Something similar can be done for London, with the actual historic map, simply adding line numbers at the terminus and along the way, without using a different green for each different District service.
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Old March 24th, 2006, 11:34 PM   #546
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^it doesn't show!
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Old March 26th, 2006, 11:51 PM   #547
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It's of UrbanRail, that is hosted on several Geocities spaces. When a limit of traffic is reached, nobody can acces them

http://www.urbanrail.net/eu/bln/berlin.htm
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Old March 29th, 2006, 10:05 PM   #548
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Hey Tubey, somebody's plugging your book on USENET, plus asking a question you might be able to answer:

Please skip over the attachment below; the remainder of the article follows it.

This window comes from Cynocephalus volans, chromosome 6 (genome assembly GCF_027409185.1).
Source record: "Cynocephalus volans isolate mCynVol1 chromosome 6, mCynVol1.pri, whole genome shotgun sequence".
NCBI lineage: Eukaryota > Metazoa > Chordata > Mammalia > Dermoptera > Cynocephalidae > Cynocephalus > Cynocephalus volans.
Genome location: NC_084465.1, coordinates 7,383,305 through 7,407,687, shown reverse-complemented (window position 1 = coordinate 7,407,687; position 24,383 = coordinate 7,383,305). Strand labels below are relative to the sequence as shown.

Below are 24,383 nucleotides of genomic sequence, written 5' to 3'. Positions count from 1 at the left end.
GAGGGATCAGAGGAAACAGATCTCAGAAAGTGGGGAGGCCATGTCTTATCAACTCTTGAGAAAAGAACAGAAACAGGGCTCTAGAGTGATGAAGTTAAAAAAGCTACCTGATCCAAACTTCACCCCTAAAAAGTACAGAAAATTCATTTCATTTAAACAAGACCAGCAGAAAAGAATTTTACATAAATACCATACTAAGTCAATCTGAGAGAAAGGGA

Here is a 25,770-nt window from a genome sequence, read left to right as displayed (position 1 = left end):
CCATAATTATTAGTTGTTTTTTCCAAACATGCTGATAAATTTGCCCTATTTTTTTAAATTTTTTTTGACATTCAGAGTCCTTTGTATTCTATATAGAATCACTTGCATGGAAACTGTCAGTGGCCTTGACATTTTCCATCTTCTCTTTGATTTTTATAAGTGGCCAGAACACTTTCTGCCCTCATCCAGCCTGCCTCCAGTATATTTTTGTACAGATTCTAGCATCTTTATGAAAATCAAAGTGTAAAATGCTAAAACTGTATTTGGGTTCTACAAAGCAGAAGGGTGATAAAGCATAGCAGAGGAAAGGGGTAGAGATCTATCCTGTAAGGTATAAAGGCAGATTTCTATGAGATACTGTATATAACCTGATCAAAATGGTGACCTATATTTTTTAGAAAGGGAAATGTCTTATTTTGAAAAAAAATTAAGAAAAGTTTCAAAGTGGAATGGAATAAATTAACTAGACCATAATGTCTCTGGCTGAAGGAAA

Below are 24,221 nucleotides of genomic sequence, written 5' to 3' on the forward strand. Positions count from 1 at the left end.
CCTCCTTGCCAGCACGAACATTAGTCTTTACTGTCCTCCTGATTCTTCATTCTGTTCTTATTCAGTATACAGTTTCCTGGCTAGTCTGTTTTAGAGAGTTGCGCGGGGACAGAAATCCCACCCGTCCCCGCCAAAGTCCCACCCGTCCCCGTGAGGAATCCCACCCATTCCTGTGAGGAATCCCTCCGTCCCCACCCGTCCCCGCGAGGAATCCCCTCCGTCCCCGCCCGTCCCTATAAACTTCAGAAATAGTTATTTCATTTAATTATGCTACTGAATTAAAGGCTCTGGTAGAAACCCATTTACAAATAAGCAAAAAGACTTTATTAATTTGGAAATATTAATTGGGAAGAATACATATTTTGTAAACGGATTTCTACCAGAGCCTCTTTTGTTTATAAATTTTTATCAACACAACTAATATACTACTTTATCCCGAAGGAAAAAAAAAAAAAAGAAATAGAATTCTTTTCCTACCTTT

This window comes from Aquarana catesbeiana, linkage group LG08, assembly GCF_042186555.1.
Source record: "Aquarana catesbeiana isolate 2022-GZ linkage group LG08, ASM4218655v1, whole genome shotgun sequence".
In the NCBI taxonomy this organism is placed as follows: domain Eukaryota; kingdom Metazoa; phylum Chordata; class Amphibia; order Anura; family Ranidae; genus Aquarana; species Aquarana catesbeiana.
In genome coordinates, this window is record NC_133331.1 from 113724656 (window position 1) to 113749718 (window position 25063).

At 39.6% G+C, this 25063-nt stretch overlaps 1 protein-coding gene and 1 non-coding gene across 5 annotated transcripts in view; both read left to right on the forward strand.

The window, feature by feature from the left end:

http://groups.google.co.uk/group/uk....0fa9775d49b27c
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Old March 30th, 2006, 11:16 AM   #549
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Quote:
Originally Posted by CharlieP
Hey Tubey, somebody's plugging your book on USENET, plus asking a question you might be able to answer:

http://groups.google.co.uk/group/uk....0fa9775d49b27c
**** me look what I've started... I'm famous!

The question's already been answered there
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Old April 17th, 2006, 09:16 AM   #550
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Tubeman, I've heard rumours that the Central Line is running on the right hand side tracks instead of left, is that correct? (I didn't notice when I rode it.) What are the reasons? Are there other lines in London running on the right?
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Old April 17th, 2006, 12:20 PM   #551